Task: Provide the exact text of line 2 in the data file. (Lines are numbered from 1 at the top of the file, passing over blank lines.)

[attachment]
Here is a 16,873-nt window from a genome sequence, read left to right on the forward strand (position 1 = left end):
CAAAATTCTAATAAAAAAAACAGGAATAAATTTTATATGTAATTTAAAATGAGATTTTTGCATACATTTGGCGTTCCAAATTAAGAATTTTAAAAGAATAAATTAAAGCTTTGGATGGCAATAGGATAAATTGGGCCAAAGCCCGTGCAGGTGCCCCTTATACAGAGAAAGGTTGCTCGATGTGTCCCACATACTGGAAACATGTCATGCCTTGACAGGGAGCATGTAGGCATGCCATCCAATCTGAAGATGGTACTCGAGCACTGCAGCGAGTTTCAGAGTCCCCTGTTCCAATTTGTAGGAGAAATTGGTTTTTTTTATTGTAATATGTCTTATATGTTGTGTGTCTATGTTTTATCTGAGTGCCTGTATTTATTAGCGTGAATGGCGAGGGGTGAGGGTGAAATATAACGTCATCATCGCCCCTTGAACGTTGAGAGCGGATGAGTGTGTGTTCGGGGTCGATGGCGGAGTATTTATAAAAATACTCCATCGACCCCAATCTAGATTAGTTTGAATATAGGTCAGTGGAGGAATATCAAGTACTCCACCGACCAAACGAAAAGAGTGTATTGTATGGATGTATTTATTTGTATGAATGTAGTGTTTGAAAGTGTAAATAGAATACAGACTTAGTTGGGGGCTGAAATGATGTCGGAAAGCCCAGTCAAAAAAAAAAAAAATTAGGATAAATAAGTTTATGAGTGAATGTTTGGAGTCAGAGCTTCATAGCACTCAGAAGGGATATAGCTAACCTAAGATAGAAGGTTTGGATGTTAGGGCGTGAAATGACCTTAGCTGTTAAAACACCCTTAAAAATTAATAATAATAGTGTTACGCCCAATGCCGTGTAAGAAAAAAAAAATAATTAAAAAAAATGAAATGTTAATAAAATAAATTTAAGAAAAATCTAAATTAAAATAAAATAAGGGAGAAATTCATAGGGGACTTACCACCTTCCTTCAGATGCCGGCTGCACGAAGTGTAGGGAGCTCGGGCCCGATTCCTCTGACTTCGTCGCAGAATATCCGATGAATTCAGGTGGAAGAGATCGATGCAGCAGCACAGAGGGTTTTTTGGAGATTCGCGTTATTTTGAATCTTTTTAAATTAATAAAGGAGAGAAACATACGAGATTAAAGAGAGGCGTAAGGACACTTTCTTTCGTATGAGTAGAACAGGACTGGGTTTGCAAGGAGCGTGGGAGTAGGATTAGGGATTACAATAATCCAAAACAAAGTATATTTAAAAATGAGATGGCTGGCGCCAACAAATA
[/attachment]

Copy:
CAAAATTCTAATAAAAAAAACAGGAATAAATTTTATATGTAATTTAAAATGAGATTTTTGCATACATTTGGCGTTCCAAATTAAGAATTTTAAAAGAATAAATTAAAGCTTTGGATGGCAATAGGATAAATTGGGCCAAAGCCCGTGCAGGTGCCCCTTATACAGAGAAAGGTTGCTCGATGTGTCCCACATACTGGAAACATGTCATGCCTTGACAGGGAGCATGTAGGCATGCCATCCAATCTGAAGATGGTACTCGAGCACTGCAGCGAGTTTCAGAGTCCCCTGTTCCAATTTGTAGGAGAAATTGGTTTTTTTTATTGTAATATGTCTTATATGTTGTGTGTCTATGTTTTATCTGAGTGCCTGTATTTATTAGCGTGAATGGCGAGGGGTGAGGGTGAAATATAACGTCATCATCGCCCCTTGAACGTTGAGAGCGGATGAGTGTGTGTTCGGGGTCGATGGCGGAGTATTTATAAAAATACTCCATCGACCCCAATCTAGATTAGTTTGAATATAGGTCAGTGGAGGAATATCAAGTACTCCACCGACCAAACGAAAAGAGTGTATTGTATGGATGTATTTATTTGTATGAATGTAGTGTTTGAAAGTGTAAATAGAATACAGACTTAGTTGGGGGCTGAAATGATGTCGGAAAGCCCAGTCAAAAAAAAAAAAAATTAGGATAAATAAGTTTATGAGTGAATGTTTGGAGTCAGAGCTTCATAGCACTCAGAAGGGATATAGCTAACCTAAGATAGAAGGTTTGGATGTTAGGGCGTGAAATGACCTTAGCTGTTAAAACACCCTTAAAAATTAATAATAATAGTGTTACGCCCAATGCCGTGTAAGAAAAAAAAAATAATTAAAAAAAATGAAATGTTAATAAAATAAATTTAAGAAAAATCTAAATTAAAATAAAATAAGGGAGAAATTCATAGGGGACTTACCACCTTCCTTCAGATGCCGGCTGCACGAAGTGTAGGGAGCTCGGGCCCGATTCCTCTGACTTCGTCGCAGAATATCCGATGAATTCAGGTGGAAGAGATCGATGCAGCAGCACAGAGGGTTTTTTGGAGATTCGCGTTATTTTGAATCTTTTTAAATTAATAAAGGAGAGAAACATACGAGATTAAAGAGAGGCGTAAGGACACTTTCTTTCGTATGAGTAGAACAGGACTGGGTTTGCAAGGAGCGTGGGAGTAGGATTAGGGATTACAATAATCCAAAACAAAGTATATTTAAAAATGAGATGGCTGGCGCCAACAAATA